Tuesday PM

Before long, we are broadcasting. Our topic is the impact of heavy periods on a woman’s life and there’s plenty to discuss – sick days off work, relationship problems, period poverty and being ostracised by some communities.

I ask how much a pack of sanitary towels costs in Ghana. A Facebook user quickly responds: it’s 6 cedis – roughly £1. For context, the Ghanaian living wage is 900 cedis per month – around £135.

I aim to advise on the issues we explore but stress that, despite hosting a medical show, I’m not a replacement for listeners’ own GPs, and won’t offer personal advice. They’re generally respectful of this, and are always engaging and keen to discover more. One enquires about the Mirena coil – how it’s fitted, whether the process is painful and the estimated recovery time. Another wants me to debunk myths about fibroidectomy. I try to answer all questions, then recap the key points for those who tune in late.

Towards the end, I reiterate that more information can be found on my social media accounts – @ClinicDiaries on Twitter and TheClinicDiaries on Facebook, Instagram and YouTube. Tuesday evenings whiz by, and I’m always left inspired after a productive show.

Throughout the week, I keep an eye out for queries or specific areas to pay attention to, ready to do it all over again.

Source:http://www.pulsetoday.co.uk/

LIFESTYLE: 15 simple romantic gestures that truly say ‘I love you’

Sometimes, simply saying “I love you” is not enough.

It doesn’t always take a grandiose declaration of love to get your message across. Most of the time, it’s those little somethings and sweet nothings that help you stay connected for the long haul.

Need romantic ideas? The 15 romantic gestures below are just a few examples of everyday actions that mean the world to someone you’re in love with. You can learn how to be romantic by doing just a few of these, and showing your partner you care.

1. Help whittle down their to-do list.
Pick up her dry cleaning, stock his fridge with a week’s worth of groceries, clean her bathroom, frame the poster that’s been sitting in the corner of his living room since you met. After all, it’s tough to be romantic with all those tasks hanging over your head.

2. Slip a sweet note into their gym bag.
What better workout motivation is there than a reminder of how much you care?

3. Make them feel at home.
If you and your significant other live apart, make an effort to stock your place with specific items — food, shampoo, etc. — that he or she likes. It makes your place feel more like home.

4. Send a postcard or love letter in the mail.
Emails are easy come, easy go. Snail mail packs a punch, especially when it’s not a bill.

5. Share your feelings through music.
Make them a sweet mixtape or playlist of songs that make you crazy about them!

6. Make breakfast.
It doesn’t have to be in bed. It doesn’t even have to be anything fancy. Heart-shaped pancakes are easy!

7. Recreate your first date.
Go to the same place, order the same drinks, and so on. Reminisce about your first impressions of your partner and some of the best, most exciting things that have happened in your relationship since then.

8. Display a sentimental snapshot.
Instead of keeping an awesome photo of the two of you on your phone or Facebook wall, print a copy and frame it. Put it somewhere your partner will see it every day.

9. Make the bed.
After you spend the night together, tuck the sheets in, fluff the pillows, and make it extra neat so it’s relaxing to get back into later.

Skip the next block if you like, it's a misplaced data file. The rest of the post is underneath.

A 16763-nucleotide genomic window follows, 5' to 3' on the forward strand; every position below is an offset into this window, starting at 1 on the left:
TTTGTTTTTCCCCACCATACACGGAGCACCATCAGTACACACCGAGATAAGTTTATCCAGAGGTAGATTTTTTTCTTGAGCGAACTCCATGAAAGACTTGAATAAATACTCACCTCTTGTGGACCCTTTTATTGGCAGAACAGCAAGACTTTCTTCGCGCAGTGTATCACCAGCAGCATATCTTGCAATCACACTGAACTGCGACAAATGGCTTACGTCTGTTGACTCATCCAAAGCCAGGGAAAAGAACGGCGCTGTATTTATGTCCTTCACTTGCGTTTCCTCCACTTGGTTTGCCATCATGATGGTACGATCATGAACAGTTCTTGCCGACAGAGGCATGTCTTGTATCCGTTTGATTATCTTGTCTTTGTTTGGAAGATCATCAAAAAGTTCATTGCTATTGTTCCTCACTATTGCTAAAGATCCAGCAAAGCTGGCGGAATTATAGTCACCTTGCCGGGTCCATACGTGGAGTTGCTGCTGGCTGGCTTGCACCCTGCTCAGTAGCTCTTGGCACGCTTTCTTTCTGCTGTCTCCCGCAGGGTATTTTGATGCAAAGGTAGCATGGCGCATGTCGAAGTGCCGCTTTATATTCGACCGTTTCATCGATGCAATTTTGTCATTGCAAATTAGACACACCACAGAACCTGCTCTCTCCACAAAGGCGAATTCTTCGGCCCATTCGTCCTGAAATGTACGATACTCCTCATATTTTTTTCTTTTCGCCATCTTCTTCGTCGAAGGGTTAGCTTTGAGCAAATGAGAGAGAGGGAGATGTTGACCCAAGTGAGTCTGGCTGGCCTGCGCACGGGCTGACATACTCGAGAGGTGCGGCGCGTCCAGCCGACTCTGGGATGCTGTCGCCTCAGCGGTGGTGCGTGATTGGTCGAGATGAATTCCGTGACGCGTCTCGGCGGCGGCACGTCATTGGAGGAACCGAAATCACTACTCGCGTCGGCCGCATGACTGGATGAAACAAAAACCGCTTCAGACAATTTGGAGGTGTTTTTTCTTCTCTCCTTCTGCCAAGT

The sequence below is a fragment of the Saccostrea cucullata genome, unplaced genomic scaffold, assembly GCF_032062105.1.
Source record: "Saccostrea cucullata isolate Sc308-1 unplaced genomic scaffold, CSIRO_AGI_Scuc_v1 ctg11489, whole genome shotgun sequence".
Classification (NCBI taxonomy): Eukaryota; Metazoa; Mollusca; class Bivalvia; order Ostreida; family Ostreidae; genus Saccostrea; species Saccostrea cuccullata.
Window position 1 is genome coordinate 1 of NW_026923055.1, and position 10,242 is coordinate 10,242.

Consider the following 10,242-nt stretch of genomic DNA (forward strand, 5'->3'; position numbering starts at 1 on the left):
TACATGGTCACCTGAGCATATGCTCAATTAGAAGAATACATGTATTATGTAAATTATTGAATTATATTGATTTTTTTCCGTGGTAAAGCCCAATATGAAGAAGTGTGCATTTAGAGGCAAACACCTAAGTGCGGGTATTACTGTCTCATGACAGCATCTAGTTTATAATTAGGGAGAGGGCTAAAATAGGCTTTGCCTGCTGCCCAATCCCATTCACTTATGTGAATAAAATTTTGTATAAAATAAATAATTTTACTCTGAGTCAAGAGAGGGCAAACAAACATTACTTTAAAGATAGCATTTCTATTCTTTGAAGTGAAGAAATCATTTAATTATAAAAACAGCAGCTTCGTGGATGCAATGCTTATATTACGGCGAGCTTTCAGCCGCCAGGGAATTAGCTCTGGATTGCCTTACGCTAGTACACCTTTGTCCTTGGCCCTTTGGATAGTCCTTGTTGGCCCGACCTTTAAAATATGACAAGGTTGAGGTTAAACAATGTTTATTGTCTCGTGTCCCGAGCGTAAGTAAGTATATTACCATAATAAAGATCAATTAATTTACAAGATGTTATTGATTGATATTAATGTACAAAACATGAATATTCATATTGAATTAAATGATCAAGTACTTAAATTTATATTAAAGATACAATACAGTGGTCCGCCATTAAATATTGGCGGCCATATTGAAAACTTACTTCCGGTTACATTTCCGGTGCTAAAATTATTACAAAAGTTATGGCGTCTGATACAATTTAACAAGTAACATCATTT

10. Help simplify their day.
Maybe he’s been using the same broken umbrella for a year, or she’s always misplacing her keys. Buy something to solve this little problem, like a top-of-the-line umbrella in his favorite color or a keychain that beeps when she whistles for it.

11. Suggest doing something they want to do.
Think of a restaurant, outing, movie — something that you know is right up his alley — and suggest it before he or she can bring it up.

12. Compliment them in front of other people.
It doesn’t just feel good for both of you — it also inspires other people.

13. Hold hands.
Even if you’re just watching TV at home. Touch is an easy and powerful gift you can give almost anywhere, in various stages of dress.

14. Make a list.
Post a list of three things you love about her on her Facebook wall, or send it out into the Twittersphere.

15. Make a vow to always greet each other in a loving way.
This is especially important after you’ve been apart. Even if it feels a little silly at first, it’ll help you and your partner keep the butterflies alive.

Ghana’s queen needs help at Miss World 2019

Rebecca Kwabi, Miss Ghana 2019 and Ghana’s representative at the ongoing 2019 Miss World pageant, needs extra push by way of votes from her home country to make Ghana proud.

The grand finale of the 69th edition of the Miss World pageant is scheduled to take place in London on December 14, 2019.

Currently, different contestants from various countries around the world, including the Ghanaian queen, have been going through various activities to help secure a place at the finale of the world’s most prestigious pageant, but they also need support from their countries via voting.

Rebecca is one of the contestants who are lagging behind with 0.12% points. She needs more votes to secure her bid to make Ghana proud.

The process to vote is quite simple. One can just visit www.missworld.com, sign up and… the person is good to vote,” the Miss Ghana Organisation announced on Instagram.

Rebecca is a student whose ambition is to open a fashion school and have her own fashion line. Her hobbies include dancing, sports, aerobics and swimming. Rebecca comes from a family of seven, and she is very close with them. The proudest moment of her life was winning a modelling contest alongside her twin sister. Rebecca’s life motto is ‘stay positive, be happy, live free’.

She believes she can bring home the Miss World crown, but with support from her county.

Meanwhile, this year Miss World has been hit by controversy over model Veronika Didusenko, who was crowned Miss Ukraine in 2018.

Four days after she won the title, the pageant officials took away her title because she is a mom, which violates the pageant’s policies. The rules of Miss World state that a contestant cannot be someone who has a child.